Despite recession and the dramatic/effects on agriculture of various public health scares affecting the finances of many heavy horse owners, the numbers and activities of draught horses appear to have been maintained. As at other times during the century, the tenacity of individuals and a few organisations have been responsible for the survival of this draught animal in roles which may appear incongruous in the modern age.
As we enter the new century, men who worked daily with horses on farms and fields in towns and cities, in docks and on railways, in factories and yards are passing on - and with them their intimate knowledge of the skills and techniques of horsemanship at its best.
Yet they are being replaced, by younger men and woman keen to work with horses whose temperament and usefulness is both endearing and challenging. The most forward thinking of the traditional carters and experienced horsemen are prepared to pass on their knowledge, and there now exists a national training framework through which they can do so. For others, chats over the fence are preferred, and many of today’s younger Horsemen and woman are pleased to acknowledge their older mentors.
Great interest is now being shown in developing modern machinery suitable for horse-drawn use. The indomitable machines of the horse age remain in use on smallholdings throughout the UK, but new equipment has been developed for today’s agricultural situations. Some modern machinery has been imported from the USA, Scandinavia and Eastern European countries where horse-drawn equipment continued to evolve during the low point of the draught horse in the UK.
Today’s world of the working horse is a kaleidoscope of activity, albeit specialist and small-scale. From breeding draught horses, through shows, parades, matches and workings, leisure activities, marketing and promotion, to agriculture, horticulture and forestry, each aspect has an important part to play and contributes to a new role for the working horse.
The breeding of pedigree draught horses remains predominantly in the hands of those who saved them during the 1950s and 1960s and their successors, very often sons and daughters. Yet the traditional ways, which are still important, are giving ground to modern techniques. Greater mobility within the UK means that mare owners are prepared to travel many miles to a suitable, or fashionable, stallion. Stallions once ‘walked’ to mares at local farms, but now they stand at stud either with their owner or with a society, which hires them for a season. Other stallions, not of championship quality but sound in all other aspects, are probably just as good a sire for most mares, and worth some research before they are rejected. Appropriate stallions can best be found through the secretaries of the various breed societies, which receive financial assistance towards breeding programes from the Horserace Betting Levy Board.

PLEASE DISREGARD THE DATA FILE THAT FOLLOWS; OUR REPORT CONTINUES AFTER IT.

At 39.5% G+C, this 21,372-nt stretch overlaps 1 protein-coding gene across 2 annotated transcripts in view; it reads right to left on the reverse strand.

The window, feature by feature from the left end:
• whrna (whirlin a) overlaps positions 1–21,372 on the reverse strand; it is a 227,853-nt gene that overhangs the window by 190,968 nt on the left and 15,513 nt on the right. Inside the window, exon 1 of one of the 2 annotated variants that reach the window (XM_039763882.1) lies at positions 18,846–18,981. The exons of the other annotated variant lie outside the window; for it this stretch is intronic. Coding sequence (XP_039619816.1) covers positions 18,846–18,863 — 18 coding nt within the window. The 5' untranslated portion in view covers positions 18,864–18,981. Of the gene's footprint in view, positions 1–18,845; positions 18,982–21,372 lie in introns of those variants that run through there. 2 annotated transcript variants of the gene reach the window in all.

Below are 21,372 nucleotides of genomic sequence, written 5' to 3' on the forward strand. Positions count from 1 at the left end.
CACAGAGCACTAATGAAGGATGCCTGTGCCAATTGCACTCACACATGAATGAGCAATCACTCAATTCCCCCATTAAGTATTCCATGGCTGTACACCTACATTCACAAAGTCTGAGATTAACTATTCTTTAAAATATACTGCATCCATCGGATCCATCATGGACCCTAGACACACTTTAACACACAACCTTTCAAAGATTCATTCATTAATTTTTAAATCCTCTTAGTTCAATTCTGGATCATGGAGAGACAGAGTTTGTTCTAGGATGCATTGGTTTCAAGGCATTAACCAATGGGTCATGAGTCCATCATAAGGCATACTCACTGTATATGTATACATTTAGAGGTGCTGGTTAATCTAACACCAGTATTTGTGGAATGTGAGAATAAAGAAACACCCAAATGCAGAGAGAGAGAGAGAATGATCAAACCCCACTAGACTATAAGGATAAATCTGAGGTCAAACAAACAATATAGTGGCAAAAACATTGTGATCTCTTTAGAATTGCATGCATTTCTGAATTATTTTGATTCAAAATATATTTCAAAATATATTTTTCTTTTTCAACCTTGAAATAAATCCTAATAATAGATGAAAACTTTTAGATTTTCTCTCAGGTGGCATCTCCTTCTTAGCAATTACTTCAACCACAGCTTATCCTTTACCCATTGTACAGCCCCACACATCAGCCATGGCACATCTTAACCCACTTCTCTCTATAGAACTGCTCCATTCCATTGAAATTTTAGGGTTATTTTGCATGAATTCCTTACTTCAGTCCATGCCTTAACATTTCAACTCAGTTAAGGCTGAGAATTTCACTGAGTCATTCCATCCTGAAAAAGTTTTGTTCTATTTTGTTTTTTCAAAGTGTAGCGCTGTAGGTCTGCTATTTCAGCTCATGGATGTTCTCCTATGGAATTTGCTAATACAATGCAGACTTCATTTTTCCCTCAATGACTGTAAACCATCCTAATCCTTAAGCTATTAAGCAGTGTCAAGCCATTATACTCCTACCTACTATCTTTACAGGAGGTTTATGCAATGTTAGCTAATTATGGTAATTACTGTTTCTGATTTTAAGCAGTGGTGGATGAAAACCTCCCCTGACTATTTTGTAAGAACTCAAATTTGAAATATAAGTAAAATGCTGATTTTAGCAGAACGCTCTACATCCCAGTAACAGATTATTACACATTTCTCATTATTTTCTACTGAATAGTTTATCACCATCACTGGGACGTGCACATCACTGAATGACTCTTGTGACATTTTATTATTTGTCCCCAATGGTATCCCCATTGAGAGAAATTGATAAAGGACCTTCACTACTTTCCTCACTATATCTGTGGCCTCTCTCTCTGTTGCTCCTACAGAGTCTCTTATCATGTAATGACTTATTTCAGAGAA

Crossbreeding is also an important element for the breeders of both stallions and mares to bear in mind. A crossbred animal can be useful to a wider sector of the population, perhaps as a heavy hunter, a driving horse for leisure use, or for general hacking. Crossing can be an important source of income for the breeder.
In the show ring judges of all pedigree breeds are looking for certain conformation characteristics. In some breeds this has changed considerably in recent years. The modern Shire is taller, less feathered on the leg, has a narrower chest and less bone than its predecessor, partly through cross breeding with the Clydesdale, and partly as a result of greater demand as a driven draught horse in dray teams and for promotional purposes. Height and silky feathers have given both these breeds a majesty, which is attractive, not least to the new European enthusiasts. Some would claim the Suffolk has been bred too tall, compared with its sometimes shorter draught ancestors. Whilst a tall animal is dramatic in shows, parades and promotions, a shorter, compact, more heavily built animal with a broad chest is necessary for ‘real’ agricultural draught work in timber extraction.
Both types have their place in the modern draught horse world and breeders need to provide both sorts for the market. Judges at shows should acknowledge the qualities of both. In practice, breeders tend to concentrate on one type or another. Judging tends to favour those being produced for promotional purposes.
Exports of pedigree draught horses increased in the 1970s and 1980s. Clydesdale breeders were very successful at selling to Canada, the USA and Australia in particular. Some concern is expressed that many of the best animals go overseas. The Shire found a new market in Europe, Germany, France and the Netherlands especially. In these countries new societies have been established which are affiliated to the mother society in Britain. The USA continues to import Shires including sonic notable champion stallions.